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Direct Response Marketing

Hello, Mobile!

1 Feb, 2009 By: Response Contributor Response

In the continuing move toward 'response-measured' media, smart phone data consumption drives hyper-local direct response strategies. But, will mobile marketing live up to be the 'next big thing'?


Mobile Loves Metrics

DR is built upon three tenets: a product must serve an immediate need and solve a common problem; it must be highly demonstrable and hook the consumer with novelty or originality; and it must be supported by a low-cost, high-yield and meticulously-measured media buying strategy.

Mobile marketing follows all of these patterns. Dinesh Moorjani, group vice president, mobile marketing at West Hollywood, Calif.-based IAC, keeps the following five items in mind when launching mobile initiatives:

1. Measurable ROI. Expected conversion based on click-through (CPM or CPC campaign) to registration to purchase/transaction. Did it yield a positive investment?

2. Target Market Segment. Did the campaign address the target demo or psychographic segment?

3. Timing. Did the campaign launch and complete when it would attract the most users or desired engagement?

4. Learning. Are there any insights that can be drawn from the campaign, such as behavior market data?

5. Experimentation. How do we tweak the next campaign based on the successes and failures of this one?

The values of traditional DR are at the core of mobile media's most exciting developments, namely in the local space.

One of the most popular iPhone applications is an interactive restaurant locator called UrbanSpoon, which allows users to lock in preferences, such as cuisine or neighborhood, and shake their phone. The app whirls like a slot machine and clanks out a restaurant listing from the UrbanSpoon.com directory, including user reviews, photos, menu and directions.

Local city guide sites Citysearch and Yelp also introduced free mobile apps to further engage users with online content, local merchants and social networking features. In November 2008, Citysearch integrated Facebook Connect, an open platform that enables Citysearch members to publish user reviews directly to their Facebook profile and also integrate their community of friends on Facebook with their Citysearch member profile.

"The way this usage is starting to play out for example is indicative of the types of content delivery and ad models that could resonate in mobile search," says Boland. "Mobile and local are very closely related. A great deal of the innovation and application level development coming soon are local search apps. Since the phone is closer to the point of conversion, and it's a phone, there are opportunities to measure calls and conversions— think mobile coupons and product inventory search, which we're already starting to see from iPhone apps such as TheFind."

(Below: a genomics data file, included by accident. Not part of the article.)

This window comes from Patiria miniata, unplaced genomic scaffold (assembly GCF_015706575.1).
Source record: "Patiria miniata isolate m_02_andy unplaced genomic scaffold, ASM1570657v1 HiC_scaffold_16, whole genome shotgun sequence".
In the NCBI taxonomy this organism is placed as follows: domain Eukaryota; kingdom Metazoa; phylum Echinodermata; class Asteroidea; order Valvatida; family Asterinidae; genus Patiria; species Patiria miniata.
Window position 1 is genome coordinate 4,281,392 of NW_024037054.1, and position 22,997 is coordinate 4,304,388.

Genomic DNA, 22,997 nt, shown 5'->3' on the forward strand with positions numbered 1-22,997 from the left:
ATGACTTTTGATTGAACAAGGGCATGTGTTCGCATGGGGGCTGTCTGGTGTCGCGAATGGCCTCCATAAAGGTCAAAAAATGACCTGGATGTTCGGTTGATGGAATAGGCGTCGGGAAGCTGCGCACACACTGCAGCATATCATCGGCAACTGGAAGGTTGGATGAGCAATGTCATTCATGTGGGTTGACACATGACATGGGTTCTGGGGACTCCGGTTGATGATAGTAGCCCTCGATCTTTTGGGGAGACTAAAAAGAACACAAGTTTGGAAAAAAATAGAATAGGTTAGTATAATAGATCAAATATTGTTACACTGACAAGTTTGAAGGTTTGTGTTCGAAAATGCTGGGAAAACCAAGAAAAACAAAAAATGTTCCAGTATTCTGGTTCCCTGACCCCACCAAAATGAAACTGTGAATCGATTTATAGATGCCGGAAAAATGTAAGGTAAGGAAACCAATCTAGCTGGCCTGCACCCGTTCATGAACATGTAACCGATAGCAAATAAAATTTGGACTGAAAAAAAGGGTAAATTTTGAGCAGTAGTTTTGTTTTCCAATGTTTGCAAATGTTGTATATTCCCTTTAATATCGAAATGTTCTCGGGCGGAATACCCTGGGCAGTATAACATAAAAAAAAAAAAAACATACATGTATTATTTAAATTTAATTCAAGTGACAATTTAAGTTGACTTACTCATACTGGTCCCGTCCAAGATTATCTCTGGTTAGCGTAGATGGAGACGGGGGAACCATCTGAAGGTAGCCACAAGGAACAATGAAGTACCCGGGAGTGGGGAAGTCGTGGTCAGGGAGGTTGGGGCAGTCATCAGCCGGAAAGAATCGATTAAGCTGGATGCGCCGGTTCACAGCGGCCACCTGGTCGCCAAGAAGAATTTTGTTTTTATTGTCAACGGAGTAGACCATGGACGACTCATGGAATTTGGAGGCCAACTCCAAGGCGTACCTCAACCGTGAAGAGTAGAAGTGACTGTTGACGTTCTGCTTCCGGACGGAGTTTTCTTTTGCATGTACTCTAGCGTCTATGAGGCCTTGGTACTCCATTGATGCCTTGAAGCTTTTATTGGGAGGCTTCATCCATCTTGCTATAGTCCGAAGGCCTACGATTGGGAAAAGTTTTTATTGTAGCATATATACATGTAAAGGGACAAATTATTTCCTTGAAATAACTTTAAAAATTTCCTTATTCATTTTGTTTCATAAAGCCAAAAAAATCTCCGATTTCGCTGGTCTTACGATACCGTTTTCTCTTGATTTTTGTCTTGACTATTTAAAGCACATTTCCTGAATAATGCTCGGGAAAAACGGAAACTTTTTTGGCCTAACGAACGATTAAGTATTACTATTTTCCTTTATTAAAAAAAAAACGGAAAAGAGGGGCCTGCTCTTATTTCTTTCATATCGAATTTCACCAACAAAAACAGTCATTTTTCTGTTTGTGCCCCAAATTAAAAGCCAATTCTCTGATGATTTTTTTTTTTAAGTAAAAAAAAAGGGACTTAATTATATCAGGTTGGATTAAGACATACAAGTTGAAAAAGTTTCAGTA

TheFind is another iTunes app, released in October 2008 and powered by TheFind.com, a shopping search engine. It sifts through more than 250 million products to locate the right item at the closest location and for the best bargain. It also maps directions to the store and even calculates the cost of driving there.

Hyper-Local Targeting

DialPlus, a San Diego, Calif.-based mobile software company is tapping into this goldmine of information by pairing a mobile phone call with rich Web content. Its free application allows users to see information about the person (photos or Facebook status updates) or business (hours, map and directions) before, during and after the call.

DialPlus will announce its first commercial partnership with a tier-1 U.S. carrier by end of first-quarter 2009, and it already received an industry nod by winning the Smaato Mobile Advertising Award for 2008. "Phones have become powerful small computers," says Hutch Morton, vice president of sales and marketing. "One thing that hasn't changed with the new data services is a voice call, and that is what we've set out to change."

When a user makes a phone call, the DialPlus application performs a search for online content then automatically presents bits and pieces of relevant information from a variety of sources.

If a user called STK, a popular steakhouse in Los Angeles, DialPlus would search through a hierarchy of business directories such as Citysearch, Yelp and Zagat. If the user is a registered member on one of those sites, DialPlus customizes its results accordingly. Calls to friends work the same way, except the service pulls information from social networking sites, such as LinkedIn or Facebook.

"On the social networking side of things there are a lot of consumer privacy issues that we need to be acutely aware of," says Morton. "Anything that you could see online — whether you are or aren't a friend — we translate that same level of privacy to mobile."

CPM ads served up on Smart Results are always relevant to the business a user is calling and targeted to that caller — a Pizza Hut banner ad could appear on a call to Domino's, for example. It's an added value to the consumer, but if an advertiser wants to keep competitors off their listing, they can sign up as a DialPlus merchant and "claim their page."

"Over time DialPlus wants to give local merchants the ability to author and publish the content of their own Smart Results page," says Morton. "This would include the informational fields as well as the ability to advertise specials and customize messages to different target audiences."

"The mobile advertising ecosystem has been maturing for three to four years, and this year you'll see bigger advertising plans including dedicated mobile spends that go beyond trial budgets," he adds.

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